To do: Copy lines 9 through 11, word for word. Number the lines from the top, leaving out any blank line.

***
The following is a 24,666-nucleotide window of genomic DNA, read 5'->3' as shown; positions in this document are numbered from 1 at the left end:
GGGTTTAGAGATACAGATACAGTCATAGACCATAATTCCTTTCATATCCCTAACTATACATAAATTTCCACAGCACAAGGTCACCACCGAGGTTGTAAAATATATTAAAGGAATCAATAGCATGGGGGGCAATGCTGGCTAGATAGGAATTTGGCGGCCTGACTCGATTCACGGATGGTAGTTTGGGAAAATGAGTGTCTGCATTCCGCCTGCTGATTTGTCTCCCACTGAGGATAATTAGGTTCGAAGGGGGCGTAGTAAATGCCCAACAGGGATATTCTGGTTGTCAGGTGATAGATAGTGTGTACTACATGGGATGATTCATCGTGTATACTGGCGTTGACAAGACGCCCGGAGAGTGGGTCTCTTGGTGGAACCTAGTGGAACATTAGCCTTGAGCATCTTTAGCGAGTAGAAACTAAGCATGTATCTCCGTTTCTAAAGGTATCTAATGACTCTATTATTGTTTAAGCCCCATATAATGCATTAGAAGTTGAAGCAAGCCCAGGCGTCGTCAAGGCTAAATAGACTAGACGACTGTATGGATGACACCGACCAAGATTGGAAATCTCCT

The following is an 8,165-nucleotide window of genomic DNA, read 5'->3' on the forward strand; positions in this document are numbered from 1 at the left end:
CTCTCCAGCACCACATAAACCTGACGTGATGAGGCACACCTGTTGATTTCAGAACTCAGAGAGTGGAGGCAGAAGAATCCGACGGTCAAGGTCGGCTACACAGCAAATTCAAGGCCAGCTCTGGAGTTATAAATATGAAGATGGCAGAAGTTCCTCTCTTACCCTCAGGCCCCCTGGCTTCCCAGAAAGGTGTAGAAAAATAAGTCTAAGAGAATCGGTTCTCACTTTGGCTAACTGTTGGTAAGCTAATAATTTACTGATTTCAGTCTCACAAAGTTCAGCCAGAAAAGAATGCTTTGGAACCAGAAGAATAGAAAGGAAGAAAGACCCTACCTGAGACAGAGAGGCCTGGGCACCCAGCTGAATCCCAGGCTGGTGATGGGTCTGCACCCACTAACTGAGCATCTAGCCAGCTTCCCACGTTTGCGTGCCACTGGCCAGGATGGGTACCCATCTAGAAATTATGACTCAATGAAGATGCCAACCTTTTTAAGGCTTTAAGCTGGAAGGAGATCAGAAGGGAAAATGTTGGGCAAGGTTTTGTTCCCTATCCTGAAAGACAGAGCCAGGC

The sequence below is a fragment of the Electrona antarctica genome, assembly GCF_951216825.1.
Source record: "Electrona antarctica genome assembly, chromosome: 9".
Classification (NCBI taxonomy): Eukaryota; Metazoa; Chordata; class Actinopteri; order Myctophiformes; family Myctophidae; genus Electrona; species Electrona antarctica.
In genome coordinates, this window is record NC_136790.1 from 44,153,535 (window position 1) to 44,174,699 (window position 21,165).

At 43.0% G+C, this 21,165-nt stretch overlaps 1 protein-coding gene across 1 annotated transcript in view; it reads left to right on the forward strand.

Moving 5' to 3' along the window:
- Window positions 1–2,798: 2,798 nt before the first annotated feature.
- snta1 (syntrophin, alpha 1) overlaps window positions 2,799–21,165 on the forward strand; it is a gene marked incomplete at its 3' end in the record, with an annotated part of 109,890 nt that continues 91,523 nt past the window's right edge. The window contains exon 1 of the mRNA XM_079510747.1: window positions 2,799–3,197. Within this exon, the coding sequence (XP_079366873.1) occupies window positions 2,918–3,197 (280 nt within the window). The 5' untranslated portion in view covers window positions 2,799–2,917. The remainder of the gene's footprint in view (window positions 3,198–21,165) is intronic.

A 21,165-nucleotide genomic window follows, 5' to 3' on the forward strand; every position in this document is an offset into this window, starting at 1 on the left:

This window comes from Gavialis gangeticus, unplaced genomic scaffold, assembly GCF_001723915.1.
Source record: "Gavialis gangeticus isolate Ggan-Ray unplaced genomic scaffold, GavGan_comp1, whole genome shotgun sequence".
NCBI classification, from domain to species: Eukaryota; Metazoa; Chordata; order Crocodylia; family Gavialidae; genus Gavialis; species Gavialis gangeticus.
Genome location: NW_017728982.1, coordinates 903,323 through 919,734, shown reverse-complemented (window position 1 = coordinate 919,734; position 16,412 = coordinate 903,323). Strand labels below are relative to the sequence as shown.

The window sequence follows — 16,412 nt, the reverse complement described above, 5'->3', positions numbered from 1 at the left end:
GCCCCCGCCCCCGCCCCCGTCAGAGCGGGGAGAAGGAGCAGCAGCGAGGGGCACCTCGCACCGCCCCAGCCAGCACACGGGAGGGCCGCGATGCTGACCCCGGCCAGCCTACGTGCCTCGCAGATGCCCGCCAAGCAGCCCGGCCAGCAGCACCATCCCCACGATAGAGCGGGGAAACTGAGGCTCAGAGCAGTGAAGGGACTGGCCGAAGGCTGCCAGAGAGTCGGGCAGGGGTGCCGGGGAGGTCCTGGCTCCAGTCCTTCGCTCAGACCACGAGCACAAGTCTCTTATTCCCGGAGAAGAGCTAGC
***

At 43.0% G+C, this 21,165-nt stretch overlaps 1 protein-coding gene across 1 annotated transcript in view; it reads left to right on the forward strand.

Moving 5' to 3' along the window:
- Window positions 1–2,798: 2,798 nt before the first annotated feature.